Evidence that nanoparticles might damage DNA adds to debate

Mark Green from King’s College London, UK, and Emily Howman from Oxford University, UK, are looking into the possible DNA-damaging effects of commercially available cadmium selenide semiconductor QDs capped with a zinc sulphide shell.

The preliminary studies show that both in the dark and when exposed to UV light, DNA is damaged when incubated with the QDs. The damage seems to be caused by sulfur-containing free radicals that are released when the shell is oxidised.

Green is aware that his work could have serious consequences if not treated sensibly, saying that ’this is not a scare paper. What we don’t want is another GM "Frankenstein food" situation’. He is full of praise for QDs in medical applications, in spite of his latest findings: ’If you’re looking at [biological samples] in silico, QDs are superb.’

David Schiffrin, a nanoparticles expert from Liverpool University, UK, remains to be convinced that Green’s claims about QDs causing DNA damage are accurate. ’Although these are interesting observations, I feel that one should be very cautious in reading too much into these experiments,’ he said. ’It would be important, before jumping to conclusions on the general dangers of QDs to DNA, to have a proper characterisation of the chemistry involved.’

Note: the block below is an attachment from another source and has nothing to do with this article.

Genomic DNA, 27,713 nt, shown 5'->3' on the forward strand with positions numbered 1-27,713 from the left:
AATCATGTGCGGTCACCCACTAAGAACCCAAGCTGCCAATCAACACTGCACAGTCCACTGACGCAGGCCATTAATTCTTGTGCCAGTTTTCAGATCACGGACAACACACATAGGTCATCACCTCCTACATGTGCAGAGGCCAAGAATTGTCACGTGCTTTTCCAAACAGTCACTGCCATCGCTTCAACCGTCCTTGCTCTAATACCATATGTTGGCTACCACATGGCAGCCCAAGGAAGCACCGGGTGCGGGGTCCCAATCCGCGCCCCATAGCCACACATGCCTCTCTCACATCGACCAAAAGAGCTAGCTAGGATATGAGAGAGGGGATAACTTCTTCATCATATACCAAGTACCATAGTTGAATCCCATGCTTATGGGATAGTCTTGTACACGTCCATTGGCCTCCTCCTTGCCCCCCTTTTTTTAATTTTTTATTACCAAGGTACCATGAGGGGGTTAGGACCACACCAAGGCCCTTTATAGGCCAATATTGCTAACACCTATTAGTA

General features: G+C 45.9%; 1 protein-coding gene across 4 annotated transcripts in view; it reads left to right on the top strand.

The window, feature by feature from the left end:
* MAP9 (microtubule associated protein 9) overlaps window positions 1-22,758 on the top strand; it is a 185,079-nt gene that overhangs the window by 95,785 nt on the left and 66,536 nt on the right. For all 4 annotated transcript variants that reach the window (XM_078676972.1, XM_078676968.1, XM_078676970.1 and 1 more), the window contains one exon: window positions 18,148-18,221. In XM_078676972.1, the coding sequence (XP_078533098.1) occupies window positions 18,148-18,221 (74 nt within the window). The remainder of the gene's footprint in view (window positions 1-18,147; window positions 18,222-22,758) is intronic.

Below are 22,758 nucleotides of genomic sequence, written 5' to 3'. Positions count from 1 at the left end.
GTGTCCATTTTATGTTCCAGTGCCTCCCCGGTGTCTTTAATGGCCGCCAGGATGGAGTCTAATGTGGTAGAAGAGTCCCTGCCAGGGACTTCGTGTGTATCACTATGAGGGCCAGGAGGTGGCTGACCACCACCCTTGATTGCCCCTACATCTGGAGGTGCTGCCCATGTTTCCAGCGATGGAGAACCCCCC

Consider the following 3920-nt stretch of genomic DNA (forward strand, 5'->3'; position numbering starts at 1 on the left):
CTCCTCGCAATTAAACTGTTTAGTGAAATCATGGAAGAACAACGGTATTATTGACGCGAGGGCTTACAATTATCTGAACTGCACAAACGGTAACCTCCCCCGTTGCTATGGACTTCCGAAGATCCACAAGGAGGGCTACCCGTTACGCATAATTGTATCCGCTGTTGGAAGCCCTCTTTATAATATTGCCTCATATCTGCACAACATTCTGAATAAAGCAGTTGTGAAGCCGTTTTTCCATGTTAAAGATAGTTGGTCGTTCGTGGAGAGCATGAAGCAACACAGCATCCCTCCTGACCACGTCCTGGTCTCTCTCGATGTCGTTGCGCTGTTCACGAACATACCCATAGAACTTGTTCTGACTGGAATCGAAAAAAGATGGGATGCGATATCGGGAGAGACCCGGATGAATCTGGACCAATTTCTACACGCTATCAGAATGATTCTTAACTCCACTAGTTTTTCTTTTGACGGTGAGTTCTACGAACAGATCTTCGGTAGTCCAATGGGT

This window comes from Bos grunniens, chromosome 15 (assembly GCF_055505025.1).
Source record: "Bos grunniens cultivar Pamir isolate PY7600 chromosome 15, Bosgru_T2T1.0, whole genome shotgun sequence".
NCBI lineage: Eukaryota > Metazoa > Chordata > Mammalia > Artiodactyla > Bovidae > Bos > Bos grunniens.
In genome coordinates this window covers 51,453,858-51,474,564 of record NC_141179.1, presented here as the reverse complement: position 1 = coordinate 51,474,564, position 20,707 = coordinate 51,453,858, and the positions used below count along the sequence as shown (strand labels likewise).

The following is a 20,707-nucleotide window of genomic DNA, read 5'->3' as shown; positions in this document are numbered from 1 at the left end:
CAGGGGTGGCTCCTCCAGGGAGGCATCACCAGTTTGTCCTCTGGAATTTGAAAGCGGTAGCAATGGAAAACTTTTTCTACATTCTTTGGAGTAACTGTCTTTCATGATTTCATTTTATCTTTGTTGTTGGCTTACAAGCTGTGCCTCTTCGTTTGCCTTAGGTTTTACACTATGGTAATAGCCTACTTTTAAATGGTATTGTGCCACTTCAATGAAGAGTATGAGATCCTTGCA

Green comments that this study is preliminary and he is conducting more experiments to back up his theories. ’I think there are some very simple ways to overcome this,’ he says. ’I think semiconductor QDs are the future of bioimaging. Better we know the side effects now and act on them, rather than addressing them in the future.’

This contentious issue looks set to run and run, with Schiffrin saying, ’unfortunately there is a great deal of hype regarding "nanotechnology" and its dangers. An article highlighting DNA damage.can be easily misrepresented and can be, in my view, extremely misleading.’

Katharine Sanderson